More and More Ukrainians Waking Up from Maidan-Induced Stupor
Deep seated Russian sympathy, history, and identity cannot be eradicated from Ukraine, try as some extremists might
The author is a famous Russian writer and left-wing activist whose books have been translated into seventeen languages. He has reported widely from war torn Donbass
Then they realized they won’t change their minds because the worse the situation is inside Ukraine, the more the Maidaners hate Russia.
It seems the reality is both more complex and simpler. You do not need to unify Ukraine’s 40 million people: they can’t be painted with the same brush.
A large part of society will never change its mind, becoming ever more wicked. Another large segment identifies with Russia; in fact, millions of people in Ukraine consider themselves as Russians. The third and perhaps largest group tends to go from one to the other, but at bottom, they have no opinion.
During escalations of conflict and hence of exasperation, only the first group is heard. Yet it is naïve to believe that all of Ukraine is intimidated by torch-light processions and exhibitions of force.
In Kharkov in 2014, Russian-friendly protests gathered a hundred thousand people. These people exist in every large Ukrainian city – they may be fewer than in Kharkov, but they are millions.
A moment of ‘truth’ happened recently on Russian liberal journalist Mathew Ganapolskiy’s show on Ukrainian TV that supports Kiev’s ‘anti-terrorist operation’.
He posted the question: ‘Are Ukrainians ready for the Donbass parties and politicians to take part in all-Ukraine elections? ’. Forty thousand people phoned in – exceeding every other poll in number of respondents. Until the last minute, 52% had voted for the Donbass to join the Ukraine political scene, while 48% were against. In the last minute the percentage evened up to 50:50. Ganapolskiy tried to remain calm, as if nothing important was happening. Russian ‘imperialists’ have always been claiming that Ukraine was ‘split in two’.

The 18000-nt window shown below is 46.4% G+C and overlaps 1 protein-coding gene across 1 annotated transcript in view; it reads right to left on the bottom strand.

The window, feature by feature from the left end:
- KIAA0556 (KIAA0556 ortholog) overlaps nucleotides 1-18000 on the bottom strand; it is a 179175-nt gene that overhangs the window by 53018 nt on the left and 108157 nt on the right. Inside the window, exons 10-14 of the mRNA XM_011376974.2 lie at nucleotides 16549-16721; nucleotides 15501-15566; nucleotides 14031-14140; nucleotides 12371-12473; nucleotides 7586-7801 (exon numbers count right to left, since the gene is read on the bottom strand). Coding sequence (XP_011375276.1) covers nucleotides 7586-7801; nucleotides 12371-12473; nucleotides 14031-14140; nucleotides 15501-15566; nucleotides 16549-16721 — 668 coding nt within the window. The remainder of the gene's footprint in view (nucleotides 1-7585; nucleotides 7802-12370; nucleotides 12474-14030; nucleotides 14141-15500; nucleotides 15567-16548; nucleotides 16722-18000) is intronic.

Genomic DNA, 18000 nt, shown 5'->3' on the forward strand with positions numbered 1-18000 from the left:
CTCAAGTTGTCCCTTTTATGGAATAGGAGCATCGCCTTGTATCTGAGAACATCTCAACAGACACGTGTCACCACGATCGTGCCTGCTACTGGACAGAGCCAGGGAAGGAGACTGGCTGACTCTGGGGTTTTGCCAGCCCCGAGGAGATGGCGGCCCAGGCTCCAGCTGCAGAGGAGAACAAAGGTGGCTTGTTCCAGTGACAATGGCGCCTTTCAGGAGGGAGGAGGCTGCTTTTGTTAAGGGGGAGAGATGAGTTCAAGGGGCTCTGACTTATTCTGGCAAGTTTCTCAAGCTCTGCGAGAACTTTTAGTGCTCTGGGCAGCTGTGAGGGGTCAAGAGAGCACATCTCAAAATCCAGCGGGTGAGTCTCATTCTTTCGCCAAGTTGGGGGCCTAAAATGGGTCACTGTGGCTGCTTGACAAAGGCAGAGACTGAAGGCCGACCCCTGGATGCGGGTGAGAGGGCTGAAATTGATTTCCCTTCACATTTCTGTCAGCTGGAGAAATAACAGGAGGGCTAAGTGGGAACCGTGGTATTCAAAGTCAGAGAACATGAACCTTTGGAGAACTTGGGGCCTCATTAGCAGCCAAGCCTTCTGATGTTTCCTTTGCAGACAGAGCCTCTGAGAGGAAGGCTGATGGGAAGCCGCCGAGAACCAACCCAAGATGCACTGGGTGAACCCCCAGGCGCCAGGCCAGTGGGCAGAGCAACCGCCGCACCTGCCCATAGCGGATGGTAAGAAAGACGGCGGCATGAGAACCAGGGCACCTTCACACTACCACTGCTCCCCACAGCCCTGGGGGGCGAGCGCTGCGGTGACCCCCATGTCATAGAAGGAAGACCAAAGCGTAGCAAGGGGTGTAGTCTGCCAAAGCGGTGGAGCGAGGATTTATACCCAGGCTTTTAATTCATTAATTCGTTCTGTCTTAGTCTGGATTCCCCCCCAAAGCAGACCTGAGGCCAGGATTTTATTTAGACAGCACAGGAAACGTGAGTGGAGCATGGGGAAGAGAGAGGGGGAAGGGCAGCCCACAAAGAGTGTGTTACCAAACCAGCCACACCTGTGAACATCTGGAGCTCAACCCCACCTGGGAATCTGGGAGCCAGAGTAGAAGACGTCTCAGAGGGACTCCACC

An unsustainable social situation in Ukraine, a ‘Crimea blockade’, fights in the Verkhovna Rada, Saakashvili confronting Avakov, the obvious dependency of the Ukrainian authorities on the US, the conviction that it is impossible to solve the conflict in Donbass by military means – strange as it may seem, these factors allowed part of Ukrainian society to lift its head up.
Responsible people in Ukraine understand that there is no Ukraine without trade with Russia. The West’s friendly, warm-hearted love for Ukraine is the greatest lie of the century. The head of French intelligence just stated that the USA lied about the Russian army being present in Ukraine. It’s clear that NATO won’t come to the rescue, and Obama is a lame duck.
Strange as it might seem, only Russia can guarantee Ukraine’s independence.
The atmosphere in Ukraine is changing, as yet imperceptibly.
Ukrainians increasingly go to Russian state TV and Internet media - more often than that of the liberal opposition.
While in the Donbass where I work and spend more time than at home, I learned an interesting statistic: more Ukrainian soldiers defect to the Donbass than the other way round.
On the map, the Donbass is a small piece of a vast country. But it has something that makes people believe in this side, its truth and its force.
We really can’t say goodbye to Ukraine as a whole.
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